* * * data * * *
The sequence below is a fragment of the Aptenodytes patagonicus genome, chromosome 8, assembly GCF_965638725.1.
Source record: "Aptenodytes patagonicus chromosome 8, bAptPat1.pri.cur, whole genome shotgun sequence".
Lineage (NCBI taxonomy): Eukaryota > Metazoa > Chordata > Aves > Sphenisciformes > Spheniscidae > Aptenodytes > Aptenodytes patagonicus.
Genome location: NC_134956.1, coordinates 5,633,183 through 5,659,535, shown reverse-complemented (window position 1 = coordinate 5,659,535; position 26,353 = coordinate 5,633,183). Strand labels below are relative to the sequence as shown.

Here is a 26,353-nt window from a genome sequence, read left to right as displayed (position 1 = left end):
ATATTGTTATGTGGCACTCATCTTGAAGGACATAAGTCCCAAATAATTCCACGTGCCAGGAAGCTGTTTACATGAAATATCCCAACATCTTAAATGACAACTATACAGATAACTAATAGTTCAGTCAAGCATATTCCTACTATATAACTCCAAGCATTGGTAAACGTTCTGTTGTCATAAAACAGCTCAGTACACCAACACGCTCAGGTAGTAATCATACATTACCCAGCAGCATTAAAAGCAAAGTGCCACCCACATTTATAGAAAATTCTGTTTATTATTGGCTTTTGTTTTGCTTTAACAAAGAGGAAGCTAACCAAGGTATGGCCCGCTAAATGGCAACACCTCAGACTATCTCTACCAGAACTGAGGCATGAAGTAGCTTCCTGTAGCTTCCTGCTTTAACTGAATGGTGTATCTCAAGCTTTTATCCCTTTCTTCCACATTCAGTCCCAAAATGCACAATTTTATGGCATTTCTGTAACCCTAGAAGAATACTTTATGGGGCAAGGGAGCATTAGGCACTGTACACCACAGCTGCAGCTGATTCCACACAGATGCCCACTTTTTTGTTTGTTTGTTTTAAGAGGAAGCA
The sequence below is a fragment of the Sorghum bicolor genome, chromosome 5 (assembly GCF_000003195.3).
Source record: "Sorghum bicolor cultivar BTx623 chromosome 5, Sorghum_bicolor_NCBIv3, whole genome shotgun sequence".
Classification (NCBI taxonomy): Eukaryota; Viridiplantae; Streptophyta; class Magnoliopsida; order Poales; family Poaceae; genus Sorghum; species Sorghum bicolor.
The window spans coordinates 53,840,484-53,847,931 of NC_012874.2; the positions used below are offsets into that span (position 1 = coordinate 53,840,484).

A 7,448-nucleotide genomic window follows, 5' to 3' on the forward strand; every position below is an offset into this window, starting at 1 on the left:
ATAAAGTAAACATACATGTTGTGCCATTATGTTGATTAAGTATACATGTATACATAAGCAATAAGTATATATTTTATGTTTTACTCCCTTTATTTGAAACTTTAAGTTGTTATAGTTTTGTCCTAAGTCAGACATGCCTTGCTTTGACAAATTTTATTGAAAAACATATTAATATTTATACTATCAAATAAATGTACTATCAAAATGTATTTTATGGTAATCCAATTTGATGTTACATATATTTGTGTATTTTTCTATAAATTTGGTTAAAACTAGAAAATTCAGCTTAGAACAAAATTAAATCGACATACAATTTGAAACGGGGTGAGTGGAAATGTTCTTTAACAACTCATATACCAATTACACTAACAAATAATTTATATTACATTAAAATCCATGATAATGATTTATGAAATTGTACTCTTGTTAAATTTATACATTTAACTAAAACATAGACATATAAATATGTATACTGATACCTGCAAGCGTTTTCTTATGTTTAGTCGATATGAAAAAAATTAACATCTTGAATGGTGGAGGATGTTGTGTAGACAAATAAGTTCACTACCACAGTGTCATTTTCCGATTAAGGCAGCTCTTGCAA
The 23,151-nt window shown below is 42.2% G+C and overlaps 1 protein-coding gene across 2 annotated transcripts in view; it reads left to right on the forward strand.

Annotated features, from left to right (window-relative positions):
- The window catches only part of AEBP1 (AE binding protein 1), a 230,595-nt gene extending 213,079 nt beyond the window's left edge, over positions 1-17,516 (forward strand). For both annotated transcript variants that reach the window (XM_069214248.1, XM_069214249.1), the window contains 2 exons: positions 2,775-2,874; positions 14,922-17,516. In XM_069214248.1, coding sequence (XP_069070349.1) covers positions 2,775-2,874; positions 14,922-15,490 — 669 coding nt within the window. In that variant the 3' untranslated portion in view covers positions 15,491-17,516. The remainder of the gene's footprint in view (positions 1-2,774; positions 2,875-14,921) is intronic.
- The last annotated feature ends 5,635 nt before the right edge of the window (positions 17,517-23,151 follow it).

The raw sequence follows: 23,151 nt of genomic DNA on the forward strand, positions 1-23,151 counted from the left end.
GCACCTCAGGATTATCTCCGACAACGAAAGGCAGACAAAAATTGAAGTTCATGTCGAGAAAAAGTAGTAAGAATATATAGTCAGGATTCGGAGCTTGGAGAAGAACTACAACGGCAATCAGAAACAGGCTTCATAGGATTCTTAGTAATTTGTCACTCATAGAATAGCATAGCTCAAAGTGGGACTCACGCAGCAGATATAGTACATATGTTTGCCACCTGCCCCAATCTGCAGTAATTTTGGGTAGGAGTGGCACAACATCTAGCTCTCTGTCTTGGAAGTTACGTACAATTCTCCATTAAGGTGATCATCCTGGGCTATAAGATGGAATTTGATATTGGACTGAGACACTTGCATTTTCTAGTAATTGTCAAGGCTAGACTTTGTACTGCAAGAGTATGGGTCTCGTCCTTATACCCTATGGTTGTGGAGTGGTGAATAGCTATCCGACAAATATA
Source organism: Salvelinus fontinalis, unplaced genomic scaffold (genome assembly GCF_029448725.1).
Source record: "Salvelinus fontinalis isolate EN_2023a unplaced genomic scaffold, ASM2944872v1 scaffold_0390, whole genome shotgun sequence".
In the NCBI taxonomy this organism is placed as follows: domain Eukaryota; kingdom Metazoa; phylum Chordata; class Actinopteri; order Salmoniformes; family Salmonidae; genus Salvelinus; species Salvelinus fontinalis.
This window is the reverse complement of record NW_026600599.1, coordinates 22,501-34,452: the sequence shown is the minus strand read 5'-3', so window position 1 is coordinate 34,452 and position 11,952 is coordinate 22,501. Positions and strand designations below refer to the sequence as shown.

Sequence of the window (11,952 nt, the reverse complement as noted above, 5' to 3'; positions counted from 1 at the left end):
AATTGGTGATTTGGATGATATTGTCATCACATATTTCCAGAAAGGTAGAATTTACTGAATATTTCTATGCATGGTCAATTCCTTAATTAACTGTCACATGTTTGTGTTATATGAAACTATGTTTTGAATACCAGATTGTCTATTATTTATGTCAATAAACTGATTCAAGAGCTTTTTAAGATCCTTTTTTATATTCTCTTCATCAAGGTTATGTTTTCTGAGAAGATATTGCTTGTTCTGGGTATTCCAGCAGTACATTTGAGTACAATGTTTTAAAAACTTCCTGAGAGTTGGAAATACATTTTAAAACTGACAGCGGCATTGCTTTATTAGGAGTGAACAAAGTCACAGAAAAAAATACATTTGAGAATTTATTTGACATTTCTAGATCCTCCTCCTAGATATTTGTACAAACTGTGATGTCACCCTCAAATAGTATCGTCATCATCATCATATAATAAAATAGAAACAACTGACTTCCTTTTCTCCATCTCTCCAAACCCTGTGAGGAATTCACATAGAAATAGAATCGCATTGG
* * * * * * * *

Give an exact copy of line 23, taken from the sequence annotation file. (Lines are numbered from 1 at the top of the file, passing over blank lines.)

Sequence of the window (11,952 nt, the reverse complement as noted above, 5' to 3'; positions counted from 1 at the left end):